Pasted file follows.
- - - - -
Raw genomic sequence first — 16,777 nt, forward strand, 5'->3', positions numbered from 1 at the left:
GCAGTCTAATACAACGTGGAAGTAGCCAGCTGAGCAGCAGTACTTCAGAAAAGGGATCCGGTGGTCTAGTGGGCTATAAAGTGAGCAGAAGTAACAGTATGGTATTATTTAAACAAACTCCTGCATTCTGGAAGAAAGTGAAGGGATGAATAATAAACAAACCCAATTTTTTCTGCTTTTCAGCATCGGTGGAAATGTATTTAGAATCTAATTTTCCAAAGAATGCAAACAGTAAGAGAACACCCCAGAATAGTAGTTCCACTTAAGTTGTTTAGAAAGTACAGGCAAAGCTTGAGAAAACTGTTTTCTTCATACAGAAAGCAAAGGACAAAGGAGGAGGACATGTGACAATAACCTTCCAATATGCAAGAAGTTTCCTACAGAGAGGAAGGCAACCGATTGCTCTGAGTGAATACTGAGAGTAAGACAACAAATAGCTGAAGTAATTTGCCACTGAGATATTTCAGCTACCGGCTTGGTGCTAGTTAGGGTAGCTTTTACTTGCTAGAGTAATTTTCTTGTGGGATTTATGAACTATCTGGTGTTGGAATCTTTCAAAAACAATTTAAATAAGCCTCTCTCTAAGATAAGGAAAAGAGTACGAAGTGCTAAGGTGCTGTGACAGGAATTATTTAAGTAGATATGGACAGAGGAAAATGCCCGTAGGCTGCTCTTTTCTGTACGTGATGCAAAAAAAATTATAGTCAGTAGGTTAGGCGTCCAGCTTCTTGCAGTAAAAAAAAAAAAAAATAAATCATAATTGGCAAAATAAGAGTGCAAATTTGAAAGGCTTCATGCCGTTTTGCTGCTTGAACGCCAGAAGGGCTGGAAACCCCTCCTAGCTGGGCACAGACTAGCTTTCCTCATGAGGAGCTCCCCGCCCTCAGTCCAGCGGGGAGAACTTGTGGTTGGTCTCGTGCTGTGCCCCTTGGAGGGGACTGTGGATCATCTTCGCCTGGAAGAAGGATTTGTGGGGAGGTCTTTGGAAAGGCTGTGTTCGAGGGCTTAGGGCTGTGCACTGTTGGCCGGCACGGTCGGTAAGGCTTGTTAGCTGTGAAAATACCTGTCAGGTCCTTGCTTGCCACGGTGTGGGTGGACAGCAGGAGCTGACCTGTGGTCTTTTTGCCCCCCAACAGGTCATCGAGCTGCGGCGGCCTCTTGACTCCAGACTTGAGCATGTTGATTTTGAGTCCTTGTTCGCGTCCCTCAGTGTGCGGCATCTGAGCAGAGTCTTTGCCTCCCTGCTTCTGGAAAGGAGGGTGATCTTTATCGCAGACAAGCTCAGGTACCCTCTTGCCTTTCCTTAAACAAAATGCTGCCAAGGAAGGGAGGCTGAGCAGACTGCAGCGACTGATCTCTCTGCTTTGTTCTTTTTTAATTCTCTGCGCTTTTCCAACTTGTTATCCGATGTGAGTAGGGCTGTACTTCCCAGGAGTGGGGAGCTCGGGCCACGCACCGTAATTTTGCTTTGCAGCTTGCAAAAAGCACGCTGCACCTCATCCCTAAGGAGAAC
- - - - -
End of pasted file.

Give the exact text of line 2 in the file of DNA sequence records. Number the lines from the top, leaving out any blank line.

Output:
GCAGTCTAATACAACGTGGAAGTAGCCAGCTGAGCAGCAGTACTTCAGAAAAGGGATCCGGTGGTCTAGTGGGCTATAAAGTGAGCAGAAGTAACAGTATGGTATTATTTAAACAAACTCCTGCATTCTGGAAGAAAGTGAAGGGATGAATAATAAACAAACCCAATTTTTTCTGCTTTTCAGCATCGGTGGAAATGTATTTAGAATCTAATTTTCCAAAGAATGCAAACAGTAAGAGAACACCCCAGAATAGTAGTTCCACTTAAGTTGTTTAGAAAGTACAGGCAAAGCTTGAGAAAACTGTTTTCTTCATACAGAAAGCAAAGGACAAAGGAGGAGGACATGTGACAATAACCTTCCAATATGCAAGAAGTTTCCTACAGAGAGGAAGGCAACCGATTGCTCTGAGTGAATACTGAGAGTAAGACAACAAATAGCTGAAGTAATTTGCCACTGAGATATTTCAGCTACCGGCTTGGTGCTAGTTAGGGTAGCTTTTACTTGCTAGAGTAATTTTCTTGTGGGATTTATGAACTATCTGGTGTTGGAATCTTTCAAAAACAATTTAAATAAGCCTCTCTCTAAGATAAGGAAAAGAGTACGAAGTGCTAAGGTGCTGTGACAGGAATTATTTAAGTAGATATGGACAGAGGAAAATGCCCGTAGGCTGCTCTTTTCTGTACGTGATGCAAAAAAAATTATAGTCAGTAGGTTAGGCGTCCAGCTTCTTGCAGTAAAAAAAAAAAAAAATAAATCATAATTGGCAAAATAAGAGTGCAAATTTGAAAGGCTTCATGCCGTTTTGCTGCTTGAACGCCAGAAGGGCTGGAAACCCCTCCTAGCTGGGCACAGACTAGCTTTCCTCATGAGGAGCTCCCCGCCCTCAGTCCAGCGGGGAGAACTTGTGGTTGGTCTCGTGCTGTGCCCCTTGGAGGGGACTGTGGATCATCTTCGCCTGGAAGAAGGATTTGTGGGGAGGTCTTTGGAAAGGCTGTGTTCGAGGGCTTAGGGCTGTGCACTGTTGGCCGGCACGGTCGGTAAGGCTTGTTAGCTGTGAAAATACCTGTCAGGTCCTTGCTTGCCACGGTGTGGGTGGACAGCAGGAGCTGACCTGTGGTCTTTTTGCCCCCCAACAGGTCATCGAGCTGCGGCGGCCTCTTGACTCCAGACTTGAGCATGTTGATTTTGAGTCCTTGTTCGCGTCCCTCAGTGTGCGGCATCTGAGCAGAGTCTTTGCCTCCCTGCTTCTGGAAAGGAGGGTGATCTTTATCGCAGACAAGCTCAGGTACCCTCTTGCCTTTCCTTAAACAAAATGCTGCCAAGGAAGGGAGGCTGAGCAGACTGCAGCGACTGATCTCTCTGCTTTGTTCTTTTTTAATTCTCTGCGCTTTTCCAACTTGTTATCCGATGTGAGTAGGGCTGTACTTCCCAGGAGTGGGGAGCTCGGGCCACGCACCGTAATTTTGCTTTGCAGCTTGCAAAAAGCACGCTGCACCTCATCCCTAAGGAGAAC